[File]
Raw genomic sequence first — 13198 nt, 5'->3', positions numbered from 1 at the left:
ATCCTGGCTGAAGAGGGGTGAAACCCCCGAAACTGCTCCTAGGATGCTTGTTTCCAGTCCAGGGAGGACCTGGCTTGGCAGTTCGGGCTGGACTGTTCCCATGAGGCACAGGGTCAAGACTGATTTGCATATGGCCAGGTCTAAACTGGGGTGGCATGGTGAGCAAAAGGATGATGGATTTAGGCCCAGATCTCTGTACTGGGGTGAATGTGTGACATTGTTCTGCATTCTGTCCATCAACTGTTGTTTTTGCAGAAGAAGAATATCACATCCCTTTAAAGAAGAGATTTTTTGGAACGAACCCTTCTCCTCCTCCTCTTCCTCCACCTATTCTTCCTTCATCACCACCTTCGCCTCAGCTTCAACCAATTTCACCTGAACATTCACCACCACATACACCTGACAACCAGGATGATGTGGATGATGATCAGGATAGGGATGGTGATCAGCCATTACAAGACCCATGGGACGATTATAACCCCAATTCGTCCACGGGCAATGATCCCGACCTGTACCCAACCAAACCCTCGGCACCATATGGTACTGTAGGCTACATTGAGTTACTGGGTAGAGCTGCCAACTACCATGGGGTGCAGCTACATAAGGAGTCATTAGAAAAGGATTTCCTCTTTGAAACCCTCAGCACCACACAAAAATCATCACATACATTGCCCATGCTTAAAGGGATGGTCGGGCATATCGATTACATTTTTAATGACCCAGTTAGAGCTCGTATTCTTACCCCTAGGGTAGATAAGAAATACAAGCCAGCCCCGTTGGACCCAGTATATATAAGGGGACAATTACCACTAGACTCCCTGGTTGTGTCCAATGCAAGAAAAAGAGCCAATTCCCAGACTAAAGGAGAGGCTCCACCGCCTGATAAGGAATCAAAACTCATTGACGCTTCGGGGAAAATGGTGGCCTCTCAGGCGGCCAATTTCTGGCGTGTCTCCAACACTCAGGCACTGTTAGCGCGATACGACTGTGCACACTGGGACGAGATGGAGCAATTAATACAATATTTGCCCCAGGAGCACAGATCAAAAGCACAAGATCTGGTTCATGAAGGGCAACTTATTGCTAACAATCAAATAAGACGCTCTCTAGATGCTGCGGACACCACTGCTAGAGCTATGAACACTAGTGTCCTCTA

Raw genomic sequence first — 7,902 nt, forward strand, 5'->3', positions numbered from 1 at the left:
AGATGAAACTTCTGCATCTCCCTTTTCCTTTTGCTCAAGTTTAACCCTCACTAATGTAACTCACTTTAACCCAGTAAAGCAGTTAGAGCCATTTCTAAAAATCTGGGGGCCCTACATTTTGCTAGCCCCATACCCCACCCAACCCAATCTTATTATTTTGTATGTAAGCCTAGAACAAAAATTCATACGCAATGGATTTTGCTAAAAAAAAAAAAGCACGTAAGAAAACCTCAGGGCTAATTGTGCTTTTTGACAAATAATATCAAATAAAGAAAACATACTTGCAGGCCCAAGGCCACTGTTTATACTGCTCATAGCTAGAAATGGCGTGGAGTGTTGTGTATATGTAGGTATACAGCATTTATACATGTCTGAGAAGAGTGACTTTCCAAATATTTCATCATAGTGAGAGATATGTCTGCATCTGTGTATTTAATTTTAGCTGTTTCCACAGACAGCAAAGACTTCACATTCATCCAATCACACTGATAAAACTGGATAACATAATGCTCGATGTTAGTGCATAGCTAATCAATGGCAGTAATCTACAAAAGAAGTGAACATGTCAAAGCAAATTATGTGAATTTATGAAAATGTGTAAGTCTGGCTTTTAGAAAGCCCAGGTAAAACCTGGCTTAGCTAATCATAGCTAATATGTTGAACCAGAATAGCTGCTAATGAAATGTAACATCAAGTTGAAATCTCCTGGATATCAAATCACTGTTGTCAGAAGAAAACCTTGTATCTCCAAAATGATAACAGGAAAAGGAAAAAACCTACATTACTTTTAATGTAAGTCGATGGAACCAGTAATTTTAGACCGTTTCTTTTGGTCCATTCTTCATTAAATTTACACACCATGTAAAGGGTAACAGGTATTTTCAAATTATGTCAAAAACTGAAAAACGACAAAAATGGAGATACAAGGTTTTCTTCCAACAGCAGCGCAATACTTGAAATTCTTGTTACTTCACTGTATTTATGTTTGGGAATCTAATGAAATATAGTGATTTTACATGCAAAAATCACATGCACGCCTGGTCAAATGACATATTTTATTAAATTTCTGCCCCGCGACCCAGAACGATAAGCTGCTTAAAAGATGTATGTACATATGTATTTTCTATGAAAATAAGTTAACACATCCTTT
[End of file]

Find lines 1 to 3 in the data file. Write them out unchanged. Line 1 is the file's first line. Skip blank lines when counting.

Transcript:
Raw genomic sequence first — 13198 nt, 5'->3', positions numbered from 1 at the left:
ATCCTGGCTGAAGAGGGGTGAAACCCCCGAAACTGCTCCTAGGATGCTTGTTTCCAGTCCAGGGAGGACCTGGCTTGGCAGTTCGGGCTGGACTGTTCCCATGAGGCACAGGGTCAAGACTGATTTGCATATGGCCAGGTCTAAACTGGGGTGGCATGGTGAGCAAAAGGATGATGGATTTAGGCCCAGATCTCTGTACTGGGGTGAATGTGTGACATTGTTCTGCATTCTGTCCATCAACTGTTGTTTTTGCAGAAGAAGAATATCACATCCCTTTAAAGAAGAGATTTTTTGGAACGAACCCTTCTCCTCCTCCTCTTCCTCCACCTATTCTTCCTTCATCACCACCTTCGCCTCAGCTTCAACCAATTTCACCTGAACATTCACCACCACATACACCTGACAACCAGGATGATGTGGATGATGATCAGGATAGGGATGGTGATCAGCCATTACAAGACCCATGGGACGATTATAACCCCAATTCGTCCACGGGCAATGATCCCGACCTGTACCCAACCAAACCCTCGGCACCATATGGTACTGTAGGCTACATTGAGTTACTGGGTAGAGCTGCCAACTACCATGGGGTGCAGCTACATAAGGAGTCATTAGAAAAGGATTTCCTCTTTGAAACCCTCAGCACCACACAAAAATCATCACATACATTGCCCATGCTTAAAGGGATGGTCGGGCATATCGATTACATTTTTAATGACCCAGTTAGAGCTCGTATTCTTACCCCTAGGGTAGATAAGAAATACAAGCCAGCCCCGTTGGACCCAGTATATATAAGGGGACAATTACCACTAGACTCCCTGGTTGTGTCCAATGCAAGAAAAAGAGCCAATTCCCAGACTAAAGGAGAGGCTCCACCGCCTGATAAGGAATCAAAACTCATTGACGCTTCGGGGAAAATGGTGGCCTCTCAGGCGGCCAATTTCTGGCGTGTCTCCAACACTCAGGCACTGTTAGCGCGATACGACTGTGCACACTGGGACGAGATGGAGCAATTAATACAATATTTGCCCCAGGAGCACAGATCAAAAGCACAAGATCTGGTTCATGAAGGGCAACTTATTGCTAACAATCAAATAAGACGCTCTCTAGATGCTGCGGACACCACTGCTAGAGCTATGAACACTAGTGTCCTCTA

Raw genomic sequence first — 7,902 nt, forward strand, 5'->3', positions numbered from 1 at the left: